NotesFAQContact Us
Collection
Advanced
Search Tips
ERIC Number: ED517015
Record Type: Non-Journal
Publication Date: 2011-Feb
Pages: 28
Abstractor: ERIC
Reference Count: N/A
ISBN: N/A
ISSN: N/A
Complete to Compete: Improving Postsecondary Attainment among Adults
Hoffman, Linda; Reindl, Travis; Bearer-Friend, Jeremy
NGA Center for Best Practices
The U.S. labor market is increasingly demanding a more educated workforce. Of the 48 million job openings projected for the next eight years, 63 percent will require some postsecondary education. For many of these job openings, workers will need at least a high school diploma but not necessarily a four-year degree. To successfully increase the proportion of postsecondary degree or certificate holders in the United States, the focus must be on "adult" learners. Meeting the education and training needs of the future via investments in adult learners is not a simple task. Numerous challenges exist for adults wanting to increase their education and skills. Approximately 88 million adults in the United States have at least one major barrier to success in the labor market, such as failure to attain a high school diploma, no postsecondary degree or training, or inability to speak, read, and write English well. Despite these challenges, states can implement policy and program changes that result in a more skilled workforce with a higher proportion of adults with postsecondary education and training. To improve postsecondary credential attainment rates for adults, state institutions will need to: (1) Provide flexible and integrated learning environments; (2) Offer comprehensive support services; (3) Use cross-institutional data to track performance; and (4) Create financing structures to incentivize improved performance. As used in this guide, the term "postsecondary credential" includes traditional degrees, such as an associate or a bachelor's degree as well as occupational certificates that are industry-validated. This guide also focuses on credentials that are recognized as valuable by employers and hold financial reward in the labor market for workers. (Contains 2 figures and 47 endnotes.)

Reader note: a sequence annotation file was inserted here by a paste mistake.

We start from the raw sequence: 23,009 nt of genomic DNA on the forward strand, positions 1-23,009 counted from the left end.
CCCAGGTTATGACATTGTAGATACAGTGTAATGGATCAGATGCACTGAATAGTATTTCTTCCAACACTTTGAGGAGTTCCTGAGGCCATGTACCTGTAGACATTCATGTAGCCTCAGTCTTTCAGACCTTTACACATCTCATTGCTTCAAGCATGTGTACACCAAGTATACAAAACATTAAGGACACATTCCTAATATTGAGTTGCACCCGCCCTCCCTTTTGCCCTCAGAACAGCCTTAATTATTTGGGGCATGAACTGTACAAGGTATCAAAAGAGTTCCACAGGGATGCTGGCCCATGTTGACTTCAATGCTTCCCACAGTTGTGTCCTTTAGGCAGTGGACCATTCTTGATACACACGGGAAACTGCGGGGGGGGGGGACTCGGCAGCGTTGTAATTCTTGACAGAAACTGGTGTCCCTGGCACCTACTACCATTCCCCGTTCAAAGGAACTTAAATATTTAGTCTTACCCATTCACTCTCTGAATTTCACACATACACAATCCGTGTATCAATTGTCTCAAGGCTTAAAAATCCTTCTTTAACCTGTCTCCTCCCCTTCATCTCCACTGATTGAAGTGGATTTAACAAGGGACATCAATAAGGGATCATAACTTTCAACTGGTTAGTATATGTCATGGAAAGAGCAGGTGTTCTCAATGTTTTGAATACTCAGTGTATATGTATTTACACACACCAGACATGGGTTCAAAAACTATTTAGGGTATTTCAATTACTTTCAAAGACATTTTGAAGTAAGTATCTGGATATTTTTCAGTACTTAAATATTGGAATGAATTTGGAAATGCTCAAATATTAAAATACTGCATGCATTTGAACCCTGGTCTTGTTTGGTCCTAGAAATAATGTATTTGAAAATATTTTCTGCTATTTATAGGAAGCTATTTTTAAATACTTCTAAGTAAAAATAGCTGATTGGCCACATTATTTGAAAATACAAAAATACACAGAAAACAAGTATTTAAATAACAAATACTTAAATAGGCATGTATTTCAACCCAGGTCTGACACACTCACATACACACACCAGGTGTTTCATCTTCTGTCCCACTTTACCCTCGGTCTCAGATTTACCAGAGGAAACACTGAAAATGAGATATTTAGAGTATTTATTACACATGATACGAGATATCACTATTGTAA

NGA Center for Best Practices. 444 North Capitol Street Suite 267, Washington, DC 20001. Tel: 202-624-5300; Fax: 202-624-5313; Web site: http://www.nga.org/center
Publication Type: Guides - Non-Classroom; Reports - Descriptive
Education Level: Adult Education; Postsecondary Education
Audience: N/A
Language: English
Sponsor: Lumina Foundation for Education
Authoring Institution: National Governors Association, Center for Best Practices
Identifiers - Location: United States